“geo:” Specification is Approved in the IETF

April 19th, 2010 by alex Leave a reply »

Great news for the standardization of the “geo:” URI scheme: After three years of hard work, the Internet Draft describing the URI scheme was approved by the IESG on April 16th 2010. This means that the most important hurdle for “geo:” to become a (Proposed Standard) RFC has been taken.

It will take another 3 – 4 months for the document to be edited and a final RFC number to be assigned. But with the approval of the document, the current specification is stable, and can be used as a draft reference for implementations

There are currently two implementations of the “geo:” URI scheme out:

  • Andy Armstrong has written a “geo:” Perl Module available through CPAN.
  • The mobile Operating System “Android” contains support for the “geo:” URI out of the box (API Documentation) – unfortunately it’s not fully compliant to the latest specs. However, this is particularly exciting because it’s out there in millions of devices.

The specification is also already being used in other IETF work: For example, the updated vCard Specification recommends to use “geo:” URIs for the GEO property of vCards, and i’m sure we’ll be seeing “geo” URIs pop up in other specifications as well!



  1. DeeJay1 says:

    Good to know there are some implementations already. I’m planning to add support for Emerillon and it will probably end up being a glib based library for parsing them, so expect news about it soon 😉

  2. Alex says:


    thanks for the information – that’s good news. Let me know if you need help with understanding the specification – it should be an RFC in about one or two months.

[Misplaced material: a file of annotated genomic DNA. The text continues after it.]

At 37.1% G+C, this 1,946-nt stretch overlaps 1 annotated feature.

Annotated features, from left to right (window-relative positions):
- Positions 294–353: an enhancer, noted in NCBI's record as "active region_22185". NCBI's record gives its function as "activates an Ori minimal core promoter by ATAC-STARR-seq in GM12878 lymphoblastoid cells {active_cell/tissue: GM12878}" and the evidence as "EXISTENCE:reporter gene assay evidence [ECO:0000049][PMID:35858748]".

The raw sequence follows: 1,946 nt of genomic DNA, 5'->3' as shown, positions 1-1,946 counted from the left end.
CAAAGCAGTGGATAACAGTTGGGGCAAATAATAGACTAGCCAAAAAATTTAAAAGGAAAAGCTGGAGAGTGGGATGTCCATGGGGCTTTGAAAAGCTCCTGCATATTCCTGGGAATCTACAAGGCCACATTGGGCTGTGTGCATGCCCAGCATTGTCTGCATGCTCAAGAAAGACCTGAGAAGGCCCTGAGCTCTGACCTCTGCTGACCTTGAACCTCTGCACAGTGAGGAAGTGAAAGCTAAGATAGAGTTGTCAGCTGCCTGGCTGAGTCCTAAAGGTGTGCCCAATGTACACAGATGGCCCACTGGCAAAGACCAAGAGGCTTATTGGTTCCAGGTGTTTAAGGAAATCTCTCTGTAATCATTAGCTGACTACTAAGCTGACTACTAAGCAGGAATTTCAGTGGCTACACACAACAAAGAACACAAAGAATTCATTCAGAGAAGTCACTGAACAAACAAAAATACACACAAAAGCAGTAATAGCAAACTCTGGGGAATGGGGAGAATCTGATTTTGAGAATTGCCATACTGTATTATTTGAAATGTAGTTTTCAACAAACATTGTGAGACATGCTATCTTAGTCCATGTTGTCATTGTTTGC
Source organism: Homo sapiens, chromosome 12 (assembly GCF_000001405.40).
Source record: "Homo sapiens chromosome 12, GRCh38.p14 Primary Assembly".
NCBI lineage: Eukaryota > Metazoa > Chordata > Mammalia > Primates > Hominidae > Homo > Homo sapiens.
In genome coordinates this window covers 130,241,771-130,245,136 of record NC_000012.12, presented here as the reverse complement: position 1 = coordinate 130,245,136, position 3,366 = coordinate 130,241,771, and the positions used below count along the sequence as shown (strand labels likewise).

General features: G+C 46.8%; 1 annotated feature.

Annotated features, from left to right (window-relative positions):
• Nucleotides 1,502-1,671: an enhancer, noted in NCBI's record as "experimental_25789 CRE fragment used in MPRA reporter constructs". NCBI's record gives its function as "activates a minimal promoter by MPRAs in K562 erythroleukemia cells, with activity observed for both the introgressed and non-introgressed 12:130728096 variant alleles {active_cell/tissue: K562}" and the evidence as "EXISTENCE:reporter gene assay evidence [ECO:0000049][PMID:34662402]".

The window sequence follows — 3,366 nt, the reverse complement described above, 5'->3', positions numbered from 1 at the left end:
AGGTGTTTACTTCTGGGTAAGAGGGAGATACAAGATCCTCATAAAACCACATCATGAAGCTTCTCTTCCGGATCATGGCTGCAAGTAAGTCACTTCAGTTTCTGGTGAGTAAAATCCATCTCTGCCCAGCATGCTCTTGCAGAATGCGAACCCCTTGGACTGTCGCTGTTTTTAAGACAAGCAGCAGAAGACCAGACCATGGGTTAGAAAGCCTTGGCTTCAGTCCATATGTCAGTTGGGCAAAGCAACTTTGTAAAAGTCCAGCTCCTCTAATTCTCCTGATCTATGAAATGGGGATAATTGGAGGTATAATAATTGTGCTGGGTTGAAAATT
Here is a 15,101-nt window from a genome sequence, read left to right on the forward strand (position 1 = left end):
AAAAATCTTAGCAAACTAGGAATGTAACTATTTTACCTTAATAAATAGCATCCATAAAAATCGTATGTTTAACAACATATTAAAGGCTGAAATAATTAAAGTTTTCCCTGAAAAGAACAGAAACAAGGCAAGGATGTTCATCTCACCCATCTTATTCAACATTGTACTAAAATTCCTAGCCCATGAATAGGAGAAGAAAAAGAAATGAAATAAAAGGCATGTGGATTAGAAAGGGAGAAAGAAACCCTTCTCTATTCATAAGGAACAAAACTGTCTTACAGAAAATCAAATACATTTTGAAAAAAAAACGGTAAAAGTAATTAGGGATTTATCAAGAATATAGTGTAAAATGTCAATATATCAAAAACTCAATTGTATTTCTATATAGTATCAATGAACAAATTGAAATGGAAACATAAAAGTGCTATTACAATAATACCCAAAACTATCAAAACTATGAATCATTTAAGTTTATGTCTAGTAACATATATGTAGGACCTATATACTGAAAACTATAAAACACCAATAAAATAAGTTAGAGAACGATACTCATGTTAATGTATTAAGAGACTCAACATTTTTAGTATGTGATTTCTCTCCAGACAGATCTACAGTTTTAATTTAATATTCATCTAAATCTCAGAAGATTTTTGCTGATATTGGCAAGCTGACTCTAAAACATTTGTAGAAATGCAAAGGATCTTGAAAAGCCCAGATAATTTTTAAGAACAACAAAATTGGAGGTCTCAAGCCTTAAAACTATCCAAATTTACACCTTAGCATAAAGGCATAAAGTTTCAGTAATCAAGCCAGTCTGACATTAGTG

3. PacoBell says:

    Just a query about Android’s implementation. You mention it’s not fully compliant, but are there any “deal-breakers” in their implementation that you know of?

  4. alex says:

    Hello PacoBell,

    the Android implementation was done off a very early version of the spec. Android’s specification is here:


    The basic “geo:longitude,latitude” structure is identical, however, they neither support the altitude component, nor URI parameters (like “u” for uncertainty, and “crs” for alternative coordinate reference systems). On the other hand, they support some proprietory “z” (Zoom) parameter (which is very Google-Maps-centriy, and could be easily calculated from the uncertainty value, btw), and they support query strings, which is not included in the “geo:”, which was never included in the “geo:” URI specification – it was discussed, but decided against in the IETF.

  5. PacoBell says:

    Thank, Alex. Yeah, I saw something about Google’s proprietary query string extension from a message board posting while…googling. It’s unfortunate that they decided to roll their own “zoom” parameter as uncertainty sounds much like a better generalized solution. The real downer for me was hearing about the lack of the altitude component. We live in a 3D world and can’t always assume the altitude is set to ground level. Then again, most mobile GPS receivers report altitude with an uncertainty of several tens of meters, anyway. This would need to be corrected with a calibrated barometric sensor or, at the very least, some sort of correctional table. Still, I would love see all these wonderful features implemented in a geocaching app some time (I’m looking @ you c:geo!) Congrats on the stable spec and I hope it achieves rapid adoption in the market.

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